I’ve always been a writer in that I’ve always written in some manner — stories, poems, journals. But before I struck out as a freelance writer, I spent better than twenty years working in Human Resources departments for a number of companies in Southern California. I’d chased a steady paycheck rather than following my dreams and had ended up just another replaceable cog in the Corporate American machine.
I was a good Office Drone. I received recognition, I got raises, I was promoted and I worked hard. Or, at least, I thought I did.
It was no big deal to work through lunch or bring my laptop home to finish a project in the evening or over the weekend. If my boss needed me to come in early or stay late, I was there. And I took pride in my work. I liked the praise I got when people were impressed with my fancy-schmancy reports and analysis. I liked my bosses and wanted to make the department look good. Basically, I was the kind of employee you wanted to have around.
But then I started freelancing and I’ve learned that what I considered hard-work or going the extra mile in Corporate-mode is a world away from doing those things in Freelance-mode.
As a cubical monkey, I worked overtime. As a freelancer, I’m pretty much always working. I’m either doing work, looking for work, bidding on jobs or contacting clients. When I was crunching numbers in HR, e-mails that I got on Friday afternoon could wait until Monday morning for a reply. Now that I’m freelancing, I try not to let an hour pass without a response. If someone was waiting for a report from Corporate Me, they might get a call saying it would be another day or two before it was finished. Freelance Me will pull an all-nighter to avoid missing a client’s deadline.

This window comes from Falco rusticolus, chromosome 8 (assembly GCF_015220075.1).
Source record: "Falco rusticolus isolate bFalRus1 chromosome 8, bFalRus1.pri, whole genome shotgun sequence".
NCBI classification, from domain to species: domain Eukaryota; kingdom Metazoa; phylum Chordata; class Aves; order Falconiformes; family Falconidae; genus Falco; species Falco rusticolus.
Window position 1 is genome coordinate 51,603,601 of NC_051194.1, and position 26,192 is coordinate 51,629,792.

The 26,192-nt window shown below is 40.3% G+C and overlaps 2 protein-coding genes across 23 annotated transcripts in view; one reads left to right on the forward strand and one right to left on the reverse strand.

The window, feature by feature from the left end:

It goes beyond doing whatever it takes to get the job done. I feel a sense of responsibility to my current clients that I never felt when I was down home on the cube farm. I had bosses and superiors that I liked and respected and wanted to please, and there was some semblance of the feeling with them. But I never remember hustling or busting my ass for them the way I’m willing to for a client today.
I’m trying to put my finger on just what’s behind the difference. It’s definitely not the money. I made far more as an HRIS Analyst than I’m currently making as a Freelancer (I was also quite miserable toward the end of my corporate life, and no paycheck is worth that kind of employment-induced despair — I’m poor now, but I’m happy). I’m sure part of it is the work. Spending long hours doing what I love is far more appealing than doing headcount and turnover reports at 4:30 in the morning.
As much as I don’t like to admit it, I think a lot of it comes down to my attitude. As much as I wanted to think of myself as a go-getter and a team player, I was still just an employee. I don’t know if it’s true for everyone, I suppose there are better people than I who didn’t experience this, but for me, there was a tipping point. Past a certain level, I would begin to get little resentments about the extra work required of me. It seems immature and petty now, but maybe I was immature and petty then.
My tipping point seems to have vanished, replaced by a drive to get the job done and get it done well. Most of my clients I’ve never met, I’ve never even spoken with them. All business is conducted via messaging or emails. And yet it really matters to me that I do my best job for them. I’ve been ghosted by a client and I’ve gone unpaid, and honestly, it just shocks me. I can’t imagine promising something to someone and then disappearing; or worse, not paying them.
Maybe it’s because it’s all on me now. There’s no one else responsible for my workload, and no one to point to if something doesn’t get done. I don’t have the luxury of slacking off or the time to complain about how busy I am. And the truth is, I don’t really have any complaints. I’m feeling pretty productive and successful right now.
And maybe that’s where the real difference comes in. This sense of pride and accomplishment feels pretty damn good. So if I need to hustle seven days a week to maintain it, then bring it on.